Monsanto (NYSE:MON) is seeing a little more green in its third-quarter earnings, although its expectations for its full year may not please everyone. A look at the whole picture, though, suggests the agribusiness giant may be in for bumper results over the long term.

The company now sees its third-quarter bottom line for ongoing business coming in at $0.85 per share, a healthy upside to the Wall Street consensus estimate of $0.69. Full-year earnings from ongoing operations, though, are forecast at $1.55 to $1.60 a share. Even at the high end of the range, this is below the consensus figure of $1.64.

Monsanto explained that fourth-quarter earnings will be hurt by continued erosion in its Roundup herbicide segment, which is suffering from generic competition. Despite the company's efforts to cut back expenses and make pricing competitive, competitors continue to make inroads. Examined in this context, Monsanto's intense work in genetically modified (GM) seeds and traits is understandable.

Much of the firm's GM work has concentrated on Roundup Ready crops, which are resistant to their herbicide namesake. When Roundup's margins were stronger, selling these seeds had the nice effect of boosting both the biotech and the herbicide businesses. With this era now past, Monsanto seems to be shifting its focus to other traits. The most advanced candidate in this effort is insect-resistant corn, while further back in the development process, the company is experimenting with insect-protected soybeans and drought-resistant corn.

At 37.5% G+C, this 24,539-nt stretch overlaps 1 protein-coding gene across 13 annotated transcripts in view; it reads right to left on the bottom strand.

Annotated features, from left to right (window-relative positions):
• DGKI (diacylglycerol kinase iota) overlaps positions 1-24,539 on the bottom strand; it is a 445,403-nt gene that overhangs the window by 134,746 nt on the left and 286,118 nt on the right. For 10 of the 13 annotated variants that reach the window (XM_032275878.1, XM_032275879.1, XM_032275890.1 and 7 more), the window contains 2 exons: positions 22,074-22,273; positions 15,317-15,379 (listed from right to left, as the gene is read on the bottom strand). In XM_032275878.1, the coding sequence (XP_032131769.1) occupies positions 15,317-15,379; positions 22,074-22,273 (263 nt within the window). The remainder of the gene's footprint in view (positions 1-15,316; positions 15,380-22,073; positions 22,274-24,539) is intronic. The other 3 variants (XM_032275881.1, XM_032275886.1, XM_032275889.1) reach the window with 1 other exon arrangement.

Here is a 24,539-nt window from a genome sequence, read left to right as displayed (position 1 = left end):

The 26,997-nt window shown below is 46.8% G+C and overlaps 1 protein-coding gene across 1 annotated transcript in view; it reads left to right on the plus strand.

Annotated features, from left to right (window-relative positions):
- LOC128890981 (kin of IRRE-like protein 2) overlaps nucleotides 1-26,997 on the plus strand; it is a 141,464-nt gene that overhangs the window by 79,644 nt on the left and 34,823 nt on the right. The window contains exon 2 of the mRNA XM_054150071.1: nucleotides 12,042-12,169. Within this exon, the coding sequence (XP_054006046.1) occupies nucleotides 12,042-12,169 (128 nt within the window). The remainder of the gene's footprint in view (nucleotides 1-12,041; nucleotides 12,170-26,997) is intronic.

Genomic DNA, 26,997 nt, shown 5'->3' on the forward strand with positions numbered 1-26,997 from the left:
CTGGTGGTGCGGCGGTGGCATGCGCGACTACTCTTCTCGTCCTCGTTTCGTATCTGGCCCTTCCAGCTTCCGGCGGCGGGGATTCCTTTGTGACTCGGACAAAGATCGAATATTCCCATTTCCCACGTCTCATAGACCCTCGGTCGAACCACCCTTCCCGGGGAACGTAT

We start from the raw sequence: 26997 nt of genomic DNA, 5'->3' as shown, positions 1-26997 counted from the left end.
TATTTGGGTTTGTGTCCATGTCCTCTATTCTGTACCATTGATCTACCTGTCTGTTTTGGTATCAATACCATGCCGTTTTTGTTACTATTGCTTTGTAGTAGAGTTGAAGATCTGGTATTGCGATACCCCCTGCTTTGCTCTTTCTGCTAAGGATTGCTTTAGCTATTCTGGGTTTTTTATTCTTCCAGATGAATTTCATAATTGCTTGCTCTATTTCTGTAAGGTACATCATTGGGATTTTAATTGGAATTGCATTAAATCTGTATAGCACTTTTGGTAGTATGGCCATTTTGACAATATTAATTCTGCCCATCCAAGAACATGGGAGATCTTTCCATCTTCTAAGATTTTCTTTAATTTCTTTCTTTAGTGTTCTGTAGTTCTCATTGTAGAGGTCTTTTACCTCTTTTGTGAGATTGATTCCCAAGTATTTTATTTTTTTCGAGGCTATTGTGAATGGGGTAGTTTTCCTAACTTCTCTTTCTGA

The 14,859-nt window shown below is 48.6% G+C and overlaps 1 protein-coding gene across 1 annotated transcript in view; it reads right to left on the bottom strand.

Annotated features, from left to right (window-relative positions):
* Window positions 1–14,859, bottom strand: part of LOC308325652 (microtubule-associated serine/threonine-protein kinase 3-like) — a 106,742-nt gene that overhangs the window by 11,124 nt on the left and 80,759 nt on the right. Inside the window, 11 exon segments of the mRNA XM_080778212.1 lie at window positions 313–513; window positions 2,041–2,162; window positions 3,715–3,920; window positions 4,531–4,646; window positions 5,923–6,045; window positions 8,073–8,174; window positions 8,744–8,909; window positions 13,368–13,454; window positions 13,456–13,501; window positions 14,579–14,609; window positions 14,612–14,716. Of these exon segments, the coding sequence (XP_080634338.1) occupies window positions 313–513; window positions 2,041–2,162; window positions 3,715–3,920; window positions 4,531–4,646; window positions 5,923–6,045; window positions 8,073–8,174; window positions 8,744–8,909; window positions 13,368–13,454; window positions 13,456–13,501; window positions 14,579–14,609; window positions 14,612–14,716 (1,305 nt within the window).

Not many people would use the word "exciting" to describe plants. But Monsanto's efforts, if successful, have huge potential, both in the developed and the developing world. That's not to say that the firm is invulnerable. It has plenty of powerful competitors, including DuPont (NYSE:DD), Syngenta (NYSE:SYT), and BASF (NYSE:BF). In addition, wariness of GM organisms remains strong, a sentiment seen most recently in the European Union's failure to approve the importation of Monsanto's GM oilseed rape.

On at least one measure, though, Monsanto gives reason for optimism. When W.D. Crotty wrote his piece on the firm back in March, it was projecting $350 million in free cash flow (FCF) for 2004. Now, this forecast has jumped to $500 million. As result, the stock's forward FCF multiple has shrunk from 27 to 19. That should be enough to give investors food for thought.

Fool contributor Brian Gorman is a freelance writer living in Chicago, Ill. He does not own shares of any companies mentioned here.